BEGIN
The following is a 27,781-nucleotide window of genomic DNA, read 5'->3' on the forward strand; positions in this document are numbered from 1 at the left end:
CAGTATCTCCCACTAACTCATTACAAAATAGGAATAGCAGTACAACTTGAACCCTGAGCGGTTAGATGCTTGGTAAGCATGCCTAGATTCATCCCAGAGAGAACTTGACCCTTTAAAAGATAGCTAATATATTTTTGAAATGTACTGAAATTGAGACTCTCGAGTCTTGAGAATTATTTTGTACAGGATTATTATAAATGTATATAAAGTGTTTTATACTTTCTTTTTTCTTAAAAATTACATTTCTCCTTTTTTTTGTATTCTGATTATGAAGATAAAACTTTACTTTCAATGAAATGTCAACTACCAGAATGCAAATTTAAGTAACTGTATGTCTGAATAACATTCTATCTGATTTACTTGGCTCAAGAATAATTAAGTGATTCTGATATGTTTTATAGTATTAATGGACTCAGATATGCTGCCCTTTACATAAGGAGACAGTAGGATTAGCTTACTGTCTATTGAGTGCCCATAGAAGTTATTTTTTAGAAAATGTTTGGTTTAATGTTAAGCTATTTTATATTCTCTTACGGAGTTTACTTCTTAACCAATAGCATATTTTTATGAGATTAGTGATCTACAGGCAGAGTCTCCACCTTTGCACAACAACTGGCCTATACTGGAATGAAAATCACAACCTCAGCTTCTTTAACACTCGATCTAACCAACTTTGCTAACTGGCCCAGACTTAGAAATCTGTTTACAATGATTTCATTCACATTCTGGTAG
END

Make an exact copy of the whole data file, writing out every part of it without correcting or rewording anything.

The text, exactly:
The following is a 27,781-nucleotide window of genomic DNA, read 5'->3' on the forward strand; positions in this document are numbered from 1 at the left end:
CAGTATCTCCCACTAACTCATTACAAAATAGGAATAGCAGTACAACTTGAACCCTGAGCGGTTAGATGCTTGGTAAGCATGCCTAGATTCATCCCAGAGAGAACTTGACCCTTTAAAAGATAGCTAATATATTTTTGAAATGTACTGAAATTGAGACTCTCGAGTCTTGAGAATTATTTTGTACAGGATTATTATAAATGTATATAAAGTGTTTTATACTTTCTTTTTTCTTAAAAATTACATTTCTCCTTTTTTTTGTATTCTGATTATGAAGATAAAACTTTACTTTCAATGAAATGTCAACTACCAGAATGCAAATTTAAGTAACTGTATGTCTGAATAACATTCTATCTGATTTACTTGGCTCAAGAATAATTAAGTGATTCTGATATGTTTTATAGTATTAATGGACTCAGATATGCTGCCCTTTACATAAGGAGACAGTAGGATTAGCTTACTGTCTATTGAGTGCCCATAGAAGTTATTTTTTAGAAAATGTTTGGTTTAATGTTAAGCTATTTTATATTCTCTTACGGAGTTTACTTCTTAACCAATAGCATATTTTTATGAGATTAGTGATCTACAGGCAGAGTCTCCACCTTTGCACAACAACTGGCCTATACTGGAATGAAAATCACAACCTCAGCTTCTTTAACACTCGATCTAACCAACTTTGCTAACTGGCCCAGACTTAGAAATCTGTTTACAATGATTTCATTCACATTCTGGTAG